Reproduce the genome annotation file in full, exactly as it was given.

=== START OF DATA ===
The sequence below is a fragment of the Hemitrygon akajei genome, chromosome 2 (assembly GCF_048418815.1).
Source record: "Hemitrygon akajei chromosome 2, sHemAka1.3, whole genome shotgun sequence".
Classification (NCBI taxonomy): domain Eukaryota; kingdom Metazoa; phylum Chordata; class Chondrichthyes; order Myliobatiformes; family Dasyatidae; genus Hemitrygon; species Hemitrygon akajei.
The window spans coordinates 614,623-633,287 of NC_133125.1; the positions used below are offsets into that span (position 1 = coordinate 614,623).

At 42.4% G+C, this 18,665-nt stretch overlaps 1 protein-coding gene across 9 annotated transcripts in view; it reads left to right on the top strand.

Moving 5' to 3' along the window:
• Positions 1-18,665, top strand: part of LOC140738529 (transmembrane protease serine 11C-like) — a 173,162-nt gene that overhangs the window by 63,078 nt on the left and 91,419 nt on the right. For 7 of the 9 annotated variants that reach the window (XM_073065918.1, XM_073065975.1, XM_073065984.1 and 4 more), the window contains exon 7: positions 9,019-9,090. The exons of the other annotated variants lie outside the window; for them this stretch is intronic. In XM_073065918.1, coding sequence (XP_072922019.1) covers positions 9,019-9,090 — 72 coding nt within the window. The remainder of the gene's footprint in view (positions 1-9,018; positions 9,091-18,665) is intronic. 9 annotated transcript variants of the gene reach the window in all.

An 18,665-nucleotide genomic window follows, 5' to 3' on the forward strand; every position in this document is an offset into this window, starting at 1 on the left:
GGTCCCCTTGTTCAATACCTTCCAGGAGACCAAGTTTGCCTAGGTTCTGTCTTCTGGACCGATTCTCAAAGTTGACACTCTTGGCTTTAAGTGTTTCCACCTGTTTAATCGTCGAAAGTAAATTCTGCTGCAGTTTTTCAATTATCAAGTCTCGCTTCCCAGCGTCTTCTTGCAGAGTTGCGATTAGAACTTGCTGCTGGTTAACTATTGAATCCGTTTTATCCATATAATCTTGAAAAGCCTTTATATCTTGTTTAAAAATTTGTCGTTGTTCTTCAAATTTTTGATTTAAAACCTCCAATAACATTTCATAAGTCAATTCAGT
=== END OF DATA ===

The sequence below is a fragment of the Hemitrygon akajei genome, chromosome 2 (assembly GCF_048418815.1).
Source record: "Hemitrygon akajei chromosome 2, sHemAka1.3, whole genome shotgun sequence".
Classification (NCBI taxonomy): domain Eukaryota; kingdom Metazoa; phylum Chordata; class Chondrichthyes; order Myliobatiformes; family Dasyatidae; genus Hemitrygon; species Hemitrygon akajei.
The window spans coordinates 614,623-633,287 of NC_133125.1; the positions used below are offsets into that span (position 1 = coordinate 614,623).

At 42.4% G+C, this 18,665-nt stretch overlaps 1 protein-coding gene across 9 annotated transcripts in view; it reads left to right on the top strand.

Moving 5' to 3' along the window:
• Positions 1-18,665, top strand: part of LOC140738529 (transmembrane protease serine 11C-like) — a 173,162-nt gene that overhangs the window by 63,078 nt on the left and 91,419 nt on the right. For 7 of the 9 annotated variants that reach the window (XM_073065918.1, XM_073065975.1, XM_073065984.1 and 4 more), the window contains exon 7: positions 9,019-9,090. The exons of the other annotated variants lie outside the window; for them this stretch is intronic. In XM_073065918.1, coding sequence (XP_072922019.1) covers positions 9,019-9,090 — 72 coding nt within the window. The remainder of the gene's footprint in view (positions 1-9,018; positions 9,091-18,665) is intronic. 9 annotated transcript variants of the gene reach the window in all.

An 18,665-nucleotide genomic window follows, 5' to 3' on the forward strand; every position in this document is an offset into this window, starting at 1 on the left:
GGTCCCCTTGTTCAATACCTTCCAGGAGACCAAGTTTGCCTAGGTTCTGTCTTCTGGACCGATTCTCAAAGTTGACACTCTTGGCTTTAAGTGTTTCCACCTGTTTAATCGTCGAAAGTAAATTCTGCTGCAGTTTTTCAATTATCAAGTCTCGCTTCCCAGCGTCTTCTTGCAGAGTTGCGATTAGAACTTGCTGCTGGTTAACTATTGAATCCGTTTTATCCATATAATCTTGAAAAGCCTTTATATCTTGTTTAAAAATTTGTCGTTGTTCTTCAAATTTTTGATTTAAAACCTCCAATAACATTTCATAAGTCAATTCAGT